Porto

Porto has been on my list for years. I will admit that it partially made it on the list because its a photographers dream but there is so much more to this riverside city then just beautiful blue tiled buildings (although they certainly add to the charm). I studied viticulture (wine) at university and I love the history and tradition that goes into the creation of a bottle, having already explored some of the wine hubs around Europe Porto was my next step to learn all about the production of Port and as a side bonus my cousin was also in Porto at the same time.

I arrived in Porto for four days after a 10 hour long bus ride from Santander. This seems insane but it was honestly the easiest way to get from Spain to Porto along the northern coast because all the trains come inland first. My bus dropped me just up a hill from where I was staying, it had been a long day sitting inside which made the spectacular sunset that I was greeted with on my way from the bus stop to my accommodation even more gratifying.

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I’ll admit that I basically wrote that first night off, I was absolutely knackered, somehow a day of doing nothing can leave you exhausted. I wandered around the old church grabbed a quick bite to eat and then headed to bed to wake up early to explore the city.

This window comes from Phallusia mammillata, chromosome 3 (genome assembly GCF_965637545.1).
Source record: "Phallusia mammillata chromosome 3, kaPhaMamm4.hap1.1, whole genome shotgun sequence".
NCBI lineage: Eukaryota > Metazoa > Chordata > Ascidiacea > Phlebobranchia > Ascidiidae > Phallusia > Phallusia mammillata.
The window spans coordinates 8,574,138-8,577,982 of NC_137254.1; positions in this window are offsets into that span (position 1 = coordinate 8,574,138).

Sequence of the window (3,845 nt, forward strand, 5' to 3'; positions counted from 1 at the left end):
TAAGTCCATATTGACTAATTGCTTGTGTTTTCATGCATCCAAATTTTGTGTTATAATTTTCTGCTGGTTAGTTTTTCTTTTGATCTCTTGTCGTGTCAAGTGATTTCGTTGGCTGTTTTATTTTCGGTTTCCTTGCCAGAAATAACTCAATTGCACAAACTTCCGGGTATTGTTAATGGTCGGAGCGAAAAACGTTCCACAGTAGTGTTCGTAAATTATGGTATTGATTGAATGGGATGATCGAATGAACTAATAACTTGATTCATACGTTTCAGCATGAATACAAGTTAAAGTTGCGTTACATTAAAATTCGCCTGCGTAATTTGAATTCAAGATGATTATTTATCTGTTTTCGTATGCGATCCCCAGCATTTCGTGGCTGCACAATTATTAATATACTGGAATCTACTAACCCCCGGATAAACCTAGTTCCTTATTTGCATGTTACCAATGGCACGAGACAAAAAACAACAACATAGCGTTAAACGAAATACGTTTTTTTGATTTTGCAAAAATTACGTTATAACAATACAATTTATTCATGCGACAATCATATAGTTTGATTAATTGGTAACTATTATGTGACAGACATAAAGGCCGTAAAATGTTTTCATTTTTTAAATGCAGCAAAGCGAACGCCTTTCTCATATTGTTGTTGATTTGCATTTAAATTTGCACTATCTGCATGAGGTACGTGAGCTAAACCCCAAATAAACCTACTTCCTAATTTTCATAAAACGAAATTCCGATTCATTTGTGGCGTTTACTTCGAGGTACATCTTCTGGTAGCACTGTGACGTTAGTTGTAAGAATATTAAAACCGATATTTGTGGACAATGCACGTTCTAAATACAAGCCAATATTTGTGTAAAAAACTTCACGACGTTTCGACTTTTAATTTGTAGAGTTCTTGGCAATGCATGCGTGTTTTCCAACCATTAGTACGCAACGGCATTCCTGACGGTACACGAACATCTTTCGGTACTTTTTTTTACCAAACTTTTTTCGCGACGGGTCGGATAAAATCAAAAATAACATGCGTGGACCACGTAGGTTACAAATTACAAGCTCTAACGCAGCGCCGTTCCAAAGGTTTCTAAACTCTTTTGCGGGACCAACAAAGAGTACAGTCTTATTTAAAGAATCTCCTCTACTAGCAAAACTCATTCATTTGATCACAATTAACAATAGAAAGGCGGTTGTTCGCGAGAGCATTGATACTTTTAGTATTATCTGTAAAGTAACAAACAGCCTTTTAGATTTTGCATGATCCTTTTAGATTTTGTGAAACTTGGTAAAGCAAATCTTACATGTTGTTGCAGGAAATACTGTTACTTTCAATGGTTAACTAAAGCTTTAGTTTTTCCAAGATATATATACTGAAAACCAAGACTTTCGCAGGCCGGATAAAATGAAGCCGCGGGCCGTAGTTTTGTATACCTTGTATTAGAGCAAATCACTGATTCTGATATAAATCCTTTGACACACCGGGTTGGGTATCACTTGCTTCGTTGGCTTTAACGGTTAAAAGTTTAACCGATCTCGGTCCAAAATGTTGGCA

I woke up and went on the hunt for some breakfast and exploring may have been slightly delayed when I stumbled upon and amazing Australian style brunch spot Zenith. In my defence I had been travelling around Spain for over a week where breakfast consists of pastries or bread so I could not pass up the opportunity for a good hearty brunch, especially not one that serves Spanish eggs.

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From Zenith, I headed off to explore the rest of the city. First on my list was a view point but I got distracted when I stumbled upon my first beautiful blue tiled church (this is actually two churches that have been fighting over being the tallest for a few hundred years)

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If the beautiful blue tiles weren’t enough there was also beautiful street art on the corners and facades painted with incredible detail